1. Identify past and current efforts to measure intra-regional trade. Projects would be identified by their scope in terms of area and commodities covered, projected duration, and funding sources. A list of experts will be assembled and invited to participate in this effort.
  2. Disseminate information via a central, open access data repository of research and data collection methods. Numerous reports on intra-regional African trade have been prepared on the behalf of governments, NGOs, and international organizations, but they are often not widely distributed or available. This means the lessons of some projects remain largely unknown, whether due to geographical distance or language barriers (reports written in English vs. French or Portuguese). In addition, informal trade data are often not widely accessible, even when there is regular reporting. Making all of these reports available online where they can be easily downloaded would help to better disseminate important findings.
  3. Convene experts regularly to discuss efforts to measure and monitor intra-regional trade. Experts would form a community of practice to discuss measurement issues, including best practices for gauging informal trade, gaps in regional and commodity coverage, potential partners who can help expand coverage, and how best to institutionalize the work over the long run.
  4. Engage the broader research community in discussions on how to improve data collection efforts. In addition to national and regional efforts, there is significant interest on the part of international organizations such FAO, IFPRI, OECD, World Bank, and the WTO, as well as research institutions and NGOs. Technical networks should include researchers from those institutions to ensure that there is broad information sharing and interaction among researchers.
  5. Work with national trade statistics agencies. Sharing informal trade data with governments can help improve their formal data collection. In some countries (for example, Uganda), such efforts are already underway. In other areas, the community of practice should include representatives from national trade statistics agencies. Other areas of potential collaboration could include FAO’s food balance sheet efforts.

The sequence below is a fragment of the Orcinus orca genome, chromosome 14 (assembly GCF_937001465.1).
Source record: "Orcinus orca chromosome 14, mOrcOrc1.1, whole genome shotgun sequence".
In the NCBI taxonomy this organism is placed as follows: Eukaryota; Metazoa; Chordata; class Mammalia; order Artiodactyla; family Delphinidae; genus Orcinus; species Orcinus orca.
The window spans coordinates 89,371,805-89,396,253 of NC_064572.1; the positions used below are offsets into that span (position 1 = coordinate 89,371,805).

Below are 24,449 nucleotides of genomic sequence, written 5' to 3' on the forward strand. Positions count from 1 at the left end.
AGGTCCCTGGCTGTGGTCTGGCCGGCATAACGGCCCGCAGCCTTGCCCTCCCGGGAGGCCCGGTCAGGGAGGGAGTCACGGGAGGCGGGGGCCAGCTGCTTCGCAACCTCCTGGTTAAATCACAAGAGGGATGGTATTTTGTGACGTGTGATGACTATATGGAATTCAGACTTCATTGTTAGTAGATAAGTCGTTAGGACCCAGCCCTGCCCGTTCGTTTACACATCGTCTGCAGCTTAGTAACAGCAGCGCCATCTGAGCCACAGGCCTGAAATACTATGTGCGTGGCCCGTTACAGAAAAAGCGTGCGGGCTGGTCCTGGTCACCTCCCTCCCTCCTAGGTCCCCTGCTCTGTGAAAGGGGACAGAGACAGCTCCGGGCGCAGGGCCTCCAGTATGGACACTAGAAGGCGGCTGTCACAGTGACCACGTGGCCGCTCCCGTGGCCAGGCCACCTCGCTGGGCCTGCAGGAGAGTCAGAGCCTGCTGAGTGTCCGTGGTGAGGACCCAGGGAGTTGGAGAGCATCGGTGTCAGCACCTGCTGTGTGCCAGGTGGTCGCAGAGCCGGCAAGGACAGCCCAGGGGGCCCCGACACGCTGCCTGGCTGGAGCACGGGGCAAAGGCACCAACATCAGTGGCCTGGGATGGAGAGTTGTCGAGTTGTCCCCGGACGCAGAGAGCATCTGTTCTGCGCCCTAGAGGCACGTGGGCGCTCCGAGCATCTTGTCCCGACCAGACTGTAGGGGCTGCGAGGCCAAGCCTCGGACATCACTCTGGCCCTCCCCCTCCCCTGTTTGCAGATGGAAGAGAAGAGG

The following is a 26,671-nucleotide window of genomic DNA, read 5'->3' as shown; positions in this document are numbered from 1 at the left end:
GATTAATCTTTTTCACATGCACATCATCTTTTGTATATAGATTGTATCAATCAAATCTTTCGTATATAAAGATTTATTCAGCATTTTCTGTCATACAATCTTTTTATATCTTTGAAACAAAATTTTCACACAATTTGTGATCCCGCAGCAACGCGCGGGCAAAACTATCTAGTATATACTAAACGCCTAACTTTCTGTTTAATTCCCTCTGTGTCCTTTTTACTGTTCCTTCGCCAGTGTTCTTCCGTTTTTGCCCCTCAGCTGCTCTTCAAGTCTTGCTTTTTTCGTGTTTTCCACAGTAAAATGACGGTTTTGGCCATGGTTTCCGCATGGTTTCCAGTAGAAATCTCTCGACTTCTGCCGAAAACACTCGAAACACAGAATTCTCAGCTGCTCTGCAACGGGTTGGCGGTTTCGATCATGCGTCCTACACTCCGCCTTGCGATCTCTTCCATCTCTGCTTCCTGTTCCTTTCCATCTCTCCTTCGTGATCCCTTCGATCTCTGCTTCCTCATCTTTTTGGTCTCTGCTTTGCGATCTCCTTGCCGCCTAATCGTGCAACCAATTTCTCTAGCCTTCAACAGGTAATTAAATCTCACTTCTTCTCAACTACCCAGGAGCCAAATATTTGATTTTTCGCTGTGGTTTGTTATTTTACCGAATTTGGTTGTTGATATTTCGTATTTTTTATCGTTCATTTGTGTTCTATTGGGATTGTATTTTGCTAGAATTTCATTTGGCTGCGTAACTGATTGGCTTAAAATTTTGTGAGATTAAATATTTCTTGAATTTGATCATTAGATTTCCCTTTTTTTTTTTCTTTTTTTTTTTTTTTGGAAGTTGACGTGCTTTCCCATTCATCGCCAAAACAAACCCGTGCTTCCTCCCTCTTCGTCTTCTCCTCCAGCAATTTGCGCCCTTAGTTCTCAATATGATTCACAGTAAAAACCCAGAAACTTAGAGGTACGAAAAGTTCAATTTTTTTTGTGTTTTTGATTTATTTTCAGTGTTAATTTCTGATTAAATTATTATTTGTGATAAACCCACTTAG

6. Expand and standardize data collection on barriers to trade. Much work has been initiated in the area of monitoring trade barriers (for example, the West Africa Trade and Investment Hub and CUTS International). As part of the technical network, experts can exchange findings and collaborate to develop a common framework to document trade barriers and to measure and assess their impacts.

This project began at a Dec. 2015 workshop in Nairobi that brought together trade experts from all over Africa and from international organizations including the World Bank and WTO. Two future workshops have been planned to launch regional expert technical networks. The first will be held in Dakar, Senegal in July, with a second workshop planned for southern Africa later in 2017.  While these workshops will be regional in focus, technical experts from other regions will be invited share their expertise on these issues.

By: Joseph Glauber  (Senior Research Fellow) and Kathryn Pace (Program Manager) with IFPRI's Markets, Trade and Institutions Division.

Photo credit:IFPRI/Milo Mitchell